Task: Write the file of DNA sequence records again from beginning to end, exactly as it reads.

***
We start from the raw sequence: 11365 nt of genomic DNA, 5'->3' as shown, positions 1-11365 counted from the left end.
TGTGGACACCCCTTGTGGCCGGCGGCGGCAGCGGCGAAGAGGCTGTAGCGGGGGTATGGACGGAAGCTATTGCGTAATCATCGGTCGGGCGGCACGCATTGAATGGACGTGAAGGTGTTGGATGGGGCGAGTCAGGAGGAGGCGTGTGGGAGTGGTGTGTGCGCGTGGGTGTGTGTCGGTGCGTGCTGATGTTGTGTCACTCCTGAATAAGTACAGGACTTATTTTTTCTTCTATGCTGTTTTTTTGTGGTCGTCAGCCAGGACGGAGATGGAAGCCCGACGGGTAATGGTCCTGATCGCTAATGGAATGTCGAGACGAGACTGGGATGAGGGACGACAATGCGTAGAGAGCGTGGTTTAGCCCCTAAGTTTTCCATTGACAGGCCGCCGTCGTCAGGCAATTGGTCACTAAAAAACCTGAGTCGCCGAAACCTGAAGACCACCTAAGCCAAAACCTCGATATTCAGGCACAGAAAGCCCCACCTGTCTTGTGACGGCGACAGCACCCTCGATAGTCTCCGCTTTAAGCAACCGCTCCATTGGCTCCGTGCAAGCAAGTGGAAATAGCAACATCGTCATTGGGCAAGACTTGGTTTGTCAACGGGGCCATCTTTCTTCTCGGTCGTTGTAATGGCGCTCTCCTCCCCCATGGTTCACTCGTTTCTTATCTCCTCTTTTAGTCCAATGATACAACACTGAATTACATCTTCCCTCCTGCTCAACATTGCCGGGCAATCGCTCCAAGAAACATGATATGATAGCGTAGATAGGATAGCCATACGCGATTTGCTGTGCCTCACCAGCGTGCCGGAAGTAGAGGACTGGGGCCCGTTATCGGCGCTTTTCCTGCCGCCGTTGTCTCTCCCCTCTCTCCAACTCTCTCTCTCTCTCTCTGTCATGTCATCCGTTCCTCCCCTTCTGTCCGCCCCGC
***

We start from the raw sequence: 11365 nt of genomic DNA, 5'->3' as shown, positions 1-11365 counted from the left end.
TGTGGACACCCCTTGTGGCCGGCGGCGGCAGCGGCGAAGAGGCTGTAGCGGGGGTATGGACGGAAGCTATTGCGTAATCATCGGTCGGGCGGCACGCATTGAATGGACGTGAAGGTGTTGGATGGGGCGAGTCAGGAGGAGGCGTGTGGGAGTGGTGTGTGCGCGTGGGTGTGTGTCGGTGCGTGCTGATGTTGTGTCACTCCTGAATAAGTACAGGACTTATTTTTTCTTCTATGCTGTTTTTTTGTGGTCGTCAGCCAGGACGGAGATGGAAGCCCGACGGGTAATGGTCCTGATCGCTAATGGAATGTCGAGACGAGACTGGGATGAGGGACGACAATGCGTAGAGAGCGTGGTTTAGCCCCTAAGTTTTCCATTGACAGGCCGCCGTCGTCAGGCAATTGGTCACTAAAAAACCTGAGTCGCCGAAACCTGAAGACCACCTAAGCCAAAACCTCGATATTCAGGCACAGAAAGCCCCACCTGTCTTGTGACGGCGACAGCACCCTCGATAGTCTCCGCTTTAAGCAACCGCTCCATTGGCTCCGTGCAAGCAAGTGGAAATAGCAACATCGTCATTGGGCAAGACTTGGTTTGTCAACGGGGCCATCTTTCTTCTCGGTCGTTGTAATGGCGCTCTCCTCCCCCATGGTTCACTCGTTTCTTATCTCCTCTTTTAGTCCAATGATACAACACTGAATTACATCTTCCCTCCTGCTCAACATTGCCGGGCAATCGCTCCAAGAAACATGATATGATAGCGTAGATAGGATAGCCATACGCGATTTGCTGTGCCTCACCAGCGTGCCGGAAGTAGAGGACTGGGGCCCGTTATCGGCGCTTTTCCTGCCGCCGTTGTCTCTCCCCTCTCTCCAACTCTCTCTCTCTCTCTCTGTCATGTCATCCGTTCCTCCCCTTCTGTCCGCCCCGC